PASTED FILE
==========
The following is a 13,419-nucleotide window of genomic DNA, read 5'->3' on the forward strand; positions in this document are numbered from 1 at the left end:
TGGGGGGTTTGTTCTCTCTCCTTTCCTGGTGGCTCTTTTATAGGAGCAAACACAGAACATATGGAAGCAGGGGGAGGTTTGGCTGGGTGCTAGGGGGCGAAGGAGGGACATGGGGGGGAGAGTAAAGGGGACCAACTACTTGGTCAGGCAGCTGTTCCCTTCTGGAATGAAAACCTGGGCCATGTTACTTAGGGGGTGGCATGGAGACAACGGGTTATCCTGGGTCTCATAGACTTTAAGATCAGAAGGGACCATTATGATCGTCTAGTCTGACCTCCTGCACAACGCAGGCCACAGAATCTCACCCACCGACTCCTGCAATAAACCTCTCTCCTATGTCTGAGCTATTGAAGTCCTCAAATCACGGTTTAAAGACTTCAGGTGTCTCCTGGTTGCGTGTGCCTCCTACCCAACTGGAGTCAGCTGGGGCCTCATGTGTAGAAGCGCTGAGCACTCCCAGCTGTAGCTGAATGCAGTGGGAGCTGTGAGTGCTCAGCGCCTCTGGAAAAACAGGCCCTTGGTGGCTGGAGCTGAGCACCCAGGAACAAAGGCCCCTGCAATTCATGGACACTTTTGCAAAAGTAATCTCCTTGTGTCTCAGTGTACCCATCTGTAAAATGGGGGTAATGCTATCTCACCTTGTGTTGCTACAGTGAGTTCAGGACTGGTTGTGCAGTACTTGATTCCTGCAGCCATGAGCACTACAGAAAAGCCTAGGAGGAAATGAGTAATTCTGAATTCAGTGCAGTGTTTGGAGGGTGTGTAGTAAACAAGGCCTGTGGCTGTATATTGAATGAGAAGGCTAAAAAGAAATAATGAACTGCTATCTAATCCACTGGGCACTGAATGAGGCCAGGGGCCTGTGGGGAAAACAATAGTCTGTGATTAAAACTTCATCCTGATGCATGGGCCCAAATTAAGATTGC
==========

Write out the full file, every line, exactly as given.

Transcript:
The following is a 13,419-nucleotide window of genomic DNA, read 5'->3' on the forward strand; positions in this document are numbered from 1 at the left end:
TGGGGGGTTTGTTCTCTCTCCTTTCCTGGTGGCTCTTTTATAGGAGCAAACACAGAACATATGGAAGCAGGGGGAGGTTTGGCTGGGTGCTAGGGGGCGAAGGAGGGACATGGGGGGGAGAGTAAAGGGGACCAACTACTTGGTCAGGCAGCTGTTCCCTTCTGGAATGAAAACCTGGGCCATGTTACTTAGGGGGTGGCATGGAGACAACGGGTTATCCTGGGTCTCATAGACTTTAAGATCAGAAGGGACCATTATGATCGTCTAGTCTGACCTCCTGCACAACGCAGGCCACAGAATCTCACCCACCGACTCCTGCAATAAACCTCTCTCCTATGTCTGAGCTATTGAAGTCCTCAAATCACGGTTTAAAGACTTCAGGTGTCTCCTGGTTGCGTGTGCCTCCTACCCAACTGGAGTCAGCTGGGGCCTCATGTGTAGAAGCGCTGAGCACTCCCAGCTGTAGCTGAATGCAGTGGGAGCTGTGAGTGCTCAGCGCCTCTGGAAAAACAGGCCCTTGGTGGCTGGAGCTGAGCACCCAGGAACAAAGGCCCCTGCAATTCATGGACACTTTTGCAAAAGTAATCTCCTTGTGTCTCAGTGTACCCATCTGTAAAATGGGGGTAATGCTATCTCACCTTGTGTTGCTACAGTGAGTTCAGGACTGGTTGTGCAGTACTTGATTCCTGCAGCCATGAGCACTACAGAAAAGCCTAGGAGGAAATGAGTAATTCTGAATTCAGTGCAGTGTTTGGAGGGTGTGTAGTAAACAAGGCCTGTGGCTGTATATTGAATGAGAAGGCTAAAAAGAAATAATGAACTGCTATCTAATCCACTGGGCACTGAATGAGGCCAGGGGCCTGTGGGGAAAACAATAGTCTGTGATTAAAACTTCATCCTGATGCATGGGCCCAAATTAAGATTGC